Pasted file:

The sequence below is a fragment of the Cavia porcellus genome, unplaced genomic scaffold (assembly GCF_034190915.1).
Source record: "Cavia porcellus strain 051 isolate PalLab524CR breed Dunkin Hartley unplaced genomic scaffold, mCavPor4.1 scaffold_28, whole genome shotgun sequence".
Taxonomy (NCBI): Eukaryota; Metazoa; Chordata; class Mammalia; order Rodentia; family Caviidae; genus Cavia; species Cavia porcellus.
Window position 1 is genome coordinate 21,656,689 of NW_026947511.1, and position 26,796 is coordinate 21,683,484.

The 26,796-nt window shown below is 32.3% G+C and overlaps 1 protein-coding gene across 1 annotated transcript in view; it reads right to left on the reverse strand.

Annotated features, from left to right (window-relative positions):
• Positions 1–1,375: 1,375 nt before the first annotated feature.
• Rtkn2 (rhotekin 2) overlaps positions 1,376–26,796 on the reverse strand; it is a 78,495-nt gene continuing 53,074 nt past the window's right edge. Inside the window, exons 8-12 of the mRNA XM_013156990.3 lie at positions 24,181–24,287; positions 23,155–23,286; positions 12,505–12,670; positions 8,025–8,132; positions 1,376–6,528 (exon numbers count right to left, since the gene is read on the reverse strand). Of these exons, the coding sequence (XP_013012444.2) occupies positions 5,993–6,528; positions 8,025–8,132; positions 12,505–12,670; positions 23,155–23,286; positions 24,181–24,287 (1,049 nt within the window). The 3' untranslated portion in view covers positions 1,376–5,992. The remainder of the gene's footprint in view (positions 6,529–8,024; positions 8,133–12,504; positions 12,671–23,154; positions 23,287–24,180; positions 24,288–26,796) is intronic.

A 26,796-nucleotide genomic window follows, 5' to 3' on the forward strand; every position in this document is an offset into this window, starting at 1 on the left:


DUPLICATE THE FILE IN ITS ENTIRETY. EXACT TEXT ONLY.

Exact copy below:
The sequence below is a fragment of the Cavia porcellus genome, unplaced genomic scaffold (assembly GCF_034190915.1).
Source record: "Cavia porcellus strain 051 isolate PalLab524CR breed Dunkin Hartley unplaced genomic scaffold, mCavPor4.1 scaffold_28, whole genome shotgun sequence".
Taxonomy (NCBI): Eukaryota; Metazoa; Chordata; class Mammalia; order Rodentia; family Caviidae; genus Cavia; species Cavia porcellus.
Window position 1 is genome coordinate 21,656,689 of NW_026947511.1, and position 26,796 is coordinate 21,683,484.

The 26,796-nt window shown below is 32.3% G+C and overlaps 1 protein-coding gene across 1 annotated transcript in view; it reads right to left on the reverse strand.

Annotated features, from left to right (window-relative positions):
• Positions 1–1,375: 1,375 nt before the first annotated feature.
• Rtkn2 (rhotekin 2) overlaps positions 1,376–26,796 on the reverse strand; it is a 78,495-nt gene continuing 53,074 nt past the window's right edge. Inside the window, exons 8-12 of the mRNA XM_013156990.3 lie at positions 24,181–24,287; positions 23,155–23,286; positions 12,505–12,670; positions 8,025–8,132; positions 1,376–6,528 (exon numbers count right to left, since the gene is read on the reverse strand). Of these exons, the coding sequence (XP_013012444.2) occupies positions 5,993–6,528; positions 8,025–8,132; positions 12,505–12,670; positions 23,155–23,286; positions 24,181–24,287 (1,049 nt within the window). The 3' untranslated portion in view covers positions 1,376–5,992. The remainder of the gene's footprint in view (positions 6,529–8,024; positions 8,133–12,504; positions 12,671–23,154; positions 23,287–24,180; positions 24,288–26,796) is intronic.

A 26,796-nucleotide genomic window follows, 5' to 3' on the forward strand; every position in this document is an offset into this window, starting at 1 on the left: